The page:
Nevertheless, since one did people think they have the god given right to see every NFL game broadcast? Hell, there are many Sundays I don't get to see my favorite NFL team because my local market carries what the networks feed them, plus they have to show my LOCAL team (which I despise). So, why doesn't this same argument apply on Sundays. Of course I DO have a choice (and so do you...). I can subscribe to NFL Sunday Ticket on DirectTV. Then I can be assured I can see any and all NFL games I want..between that and what is broadcast on local affiliates.

So, the whining is really baffling to me. If you want to see the game, pay the necessary money to subscribe to the broadcast provider. There is no law that says every NFL game has be available to every person over the air.

The NFL and the owners are not hurting over this. So, going to the owners won't help. The sponsors are the way to go. Are the sponsors getting their moneys worth for the advertisements they put on the Thursday games? Is the NFL Network feeling the squeeze on lost viewership? If so, they will eventually relent. If not, well, pay up and add it to your lineup.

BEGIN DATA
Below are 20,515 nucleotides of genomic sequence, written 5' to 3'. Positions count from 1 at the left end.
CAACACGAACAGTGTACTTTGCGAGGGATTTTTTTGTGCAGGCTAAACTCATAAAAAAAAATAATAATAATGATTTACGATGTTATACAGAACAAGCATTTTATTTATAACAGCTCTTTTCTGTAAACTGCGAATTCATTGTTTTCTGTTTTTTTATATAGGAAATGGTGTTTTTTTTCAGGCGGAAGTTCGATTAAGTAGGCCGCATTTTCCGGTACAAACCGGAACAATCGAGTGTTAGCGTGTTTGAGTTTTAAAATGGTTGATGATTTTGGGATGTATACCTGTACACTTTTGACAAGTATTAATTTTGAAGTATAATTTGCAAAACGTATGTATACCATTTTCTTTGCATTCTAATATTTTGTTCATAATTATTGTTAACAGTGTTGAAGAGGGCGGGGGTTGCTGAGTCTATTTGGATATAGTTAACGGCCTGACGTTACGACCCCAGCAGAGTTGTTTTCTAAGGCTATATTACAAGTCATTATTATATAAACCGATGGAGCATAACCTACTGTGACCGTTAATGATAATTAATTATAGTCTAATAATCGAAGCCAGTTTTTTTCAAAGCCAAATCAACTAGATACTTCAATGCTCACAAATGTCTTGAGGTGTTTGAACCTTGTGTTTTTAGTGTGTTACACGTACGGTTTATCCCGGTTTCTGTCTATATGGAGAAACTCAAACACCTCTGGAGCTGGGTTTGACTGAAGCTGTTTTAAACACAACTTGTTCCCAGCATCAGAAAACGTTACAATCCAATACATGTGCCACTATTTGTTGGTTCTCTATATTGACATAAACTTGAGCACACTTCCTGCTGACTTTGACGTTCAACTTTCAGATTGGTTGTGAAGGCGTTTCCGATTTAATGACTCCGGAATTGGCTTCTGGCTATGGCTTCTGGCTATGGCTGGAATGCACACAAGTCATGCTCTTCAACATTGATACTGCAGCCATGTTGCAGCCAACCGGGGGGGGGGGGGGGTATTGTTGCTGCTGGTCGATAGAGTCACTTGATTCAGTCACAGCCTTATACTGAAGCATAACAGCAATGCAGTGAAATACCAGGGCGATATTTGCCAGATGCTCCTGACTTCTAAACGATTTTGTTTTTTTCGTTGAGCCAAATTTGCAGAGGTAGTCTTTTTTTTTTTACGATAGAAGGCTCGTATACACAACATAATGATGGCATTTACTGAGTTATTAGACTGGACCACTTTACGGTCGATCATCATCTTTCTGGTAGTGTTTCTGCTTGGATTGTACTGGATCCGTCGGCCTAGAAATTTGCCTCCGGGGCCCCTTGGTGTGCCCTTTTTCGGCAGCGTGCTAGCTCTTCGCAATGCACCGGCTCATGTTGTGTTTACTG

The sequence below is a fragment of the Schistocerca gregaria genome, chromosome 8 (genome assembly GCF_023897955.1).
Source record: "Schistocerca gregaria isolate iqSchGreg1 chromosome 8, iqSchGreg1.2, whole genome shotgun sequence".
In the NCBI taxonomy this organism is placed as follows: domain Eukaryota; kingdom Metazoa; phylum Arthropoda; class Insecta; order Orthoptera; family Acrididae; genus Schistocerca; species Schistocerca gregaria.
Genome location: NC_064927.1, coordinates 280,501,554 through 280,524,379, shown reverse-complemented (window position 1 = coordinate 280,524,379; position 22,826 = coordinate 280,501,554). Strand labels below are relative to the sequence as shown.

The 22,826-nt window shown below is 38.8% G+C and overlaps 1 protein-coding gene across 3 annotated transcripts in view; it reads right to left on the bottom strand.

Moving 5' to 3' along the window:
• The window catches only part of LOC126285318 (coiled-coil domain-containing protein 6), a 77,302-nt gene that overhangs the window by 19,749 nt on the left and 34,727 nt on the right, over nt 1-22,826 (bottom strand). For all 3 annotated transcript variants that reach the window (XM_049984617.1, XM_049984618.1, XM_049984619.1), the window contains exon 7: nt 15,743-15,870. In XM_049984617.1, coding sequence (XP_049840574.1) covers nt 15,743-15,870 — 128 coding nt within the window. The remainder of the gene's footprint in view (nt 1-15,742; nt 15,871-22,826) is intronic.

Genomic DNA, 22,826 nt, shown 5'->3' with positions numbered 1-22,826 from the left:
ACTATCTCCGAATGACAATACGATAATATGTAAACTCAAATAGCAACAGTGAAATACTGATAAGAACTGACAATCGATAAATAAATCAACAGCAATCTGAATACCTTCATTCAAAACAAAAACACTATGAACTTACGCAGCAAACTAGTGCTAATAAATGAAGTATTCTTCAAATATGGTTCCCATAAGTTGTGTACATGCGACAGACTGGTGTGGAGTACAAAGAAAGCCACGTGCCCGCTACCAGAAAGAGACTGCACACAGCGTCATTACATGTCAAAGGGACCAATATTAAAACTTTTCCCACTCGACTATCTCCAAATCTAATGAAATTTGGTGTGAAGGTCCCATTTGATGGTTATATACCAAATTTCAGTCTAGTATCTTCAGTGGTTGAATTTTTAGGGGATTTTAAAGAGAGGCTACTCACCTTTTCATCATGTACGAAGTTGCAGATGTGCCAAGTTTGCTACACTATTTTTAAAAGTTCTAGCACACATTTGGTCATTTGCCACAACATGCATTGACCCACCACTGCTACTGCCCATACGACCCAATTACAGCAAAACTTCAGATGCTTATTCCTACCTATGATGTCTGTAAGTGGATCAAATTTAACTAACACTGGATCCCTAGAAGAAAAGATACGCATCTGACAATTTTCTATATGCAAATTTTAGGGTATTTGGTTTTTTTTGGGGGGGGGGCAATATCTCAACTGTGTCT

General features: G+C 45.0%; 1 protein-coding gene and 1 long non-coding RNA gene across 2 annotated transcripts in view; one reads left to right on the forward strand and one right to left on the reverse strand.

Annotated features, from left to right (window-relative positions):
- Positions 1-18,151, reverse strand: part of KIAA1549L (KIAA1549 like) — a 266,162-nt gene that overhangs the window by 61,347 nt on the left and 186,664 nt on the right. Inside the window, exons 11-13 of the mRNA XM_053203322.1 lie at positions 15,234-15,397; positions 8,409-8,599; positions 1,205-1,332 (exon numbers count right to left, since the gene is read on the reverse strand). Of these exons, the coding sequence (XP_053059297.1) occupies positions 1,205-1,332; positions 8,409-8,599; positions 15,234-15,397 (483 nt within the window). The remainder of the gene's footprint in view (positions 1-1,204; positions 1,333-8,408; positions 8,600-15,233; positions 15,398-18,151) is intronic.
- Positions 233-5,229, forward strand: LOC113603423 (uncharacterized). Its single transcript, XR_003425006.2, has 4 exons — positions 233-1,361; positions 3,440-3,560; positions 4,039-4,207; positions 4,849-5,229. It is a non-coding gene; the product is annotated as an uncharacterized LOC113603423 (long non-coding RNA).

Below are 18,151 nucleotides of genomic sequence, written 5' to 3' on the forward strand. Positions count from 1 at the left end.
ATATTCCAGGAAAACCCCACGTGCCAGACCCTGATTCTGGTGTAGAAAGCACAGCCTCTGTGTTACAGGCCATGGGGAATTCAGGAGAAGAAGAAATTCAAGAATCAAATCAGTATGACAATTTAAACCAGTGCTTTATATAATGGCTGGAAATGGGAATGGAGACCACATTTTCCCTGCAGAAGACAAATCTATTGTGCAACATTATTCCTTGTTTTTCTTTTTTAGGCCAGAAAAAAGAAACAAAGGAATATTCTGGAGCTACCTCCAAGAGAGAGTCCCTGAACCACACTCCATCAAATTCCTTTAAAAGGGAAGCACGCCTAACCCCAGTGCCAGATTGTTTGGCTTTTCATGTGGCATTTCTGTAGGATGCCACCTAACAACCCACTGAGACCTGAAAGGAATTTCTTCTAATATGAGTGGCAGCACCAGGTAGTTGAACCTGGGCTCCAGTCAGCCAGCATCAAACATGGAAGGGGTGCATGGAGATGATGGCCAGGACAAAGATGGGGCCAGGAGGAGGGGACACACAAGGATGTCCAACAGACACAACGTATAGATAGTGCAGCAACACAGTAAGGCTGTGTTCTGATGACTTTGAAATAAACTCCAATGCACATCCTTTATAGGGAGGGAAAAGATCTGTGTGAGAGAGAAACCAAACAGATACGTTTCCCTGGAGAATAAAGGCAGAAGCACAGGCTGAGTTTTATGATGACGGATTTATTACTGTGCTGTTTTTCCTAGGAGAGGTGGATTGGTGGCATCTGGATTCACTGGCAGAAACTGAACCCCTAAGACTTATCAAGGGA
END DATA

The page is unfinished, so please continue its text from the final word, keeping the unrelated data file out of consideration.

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zbicyclist

These comments seem to involve a discussion of who is the bigger money-grubber: the NFL or the cable companies.

Why not discuss which is the worst venereal disease?

carty64

dmadman makes a good point, but I think the bigger problem is that the game was SUPPOSED to be on the NFL network and they were relying on it to be. The tiered system is somewhat baffling if the only aspect of the channel that you AREN'T getting is the actual NFL. I remember a couple years ago when the cable companies were threatening to make ESPN a premium channel, that obviously didn't work. I wonder if we'll see the same result with the NFL network.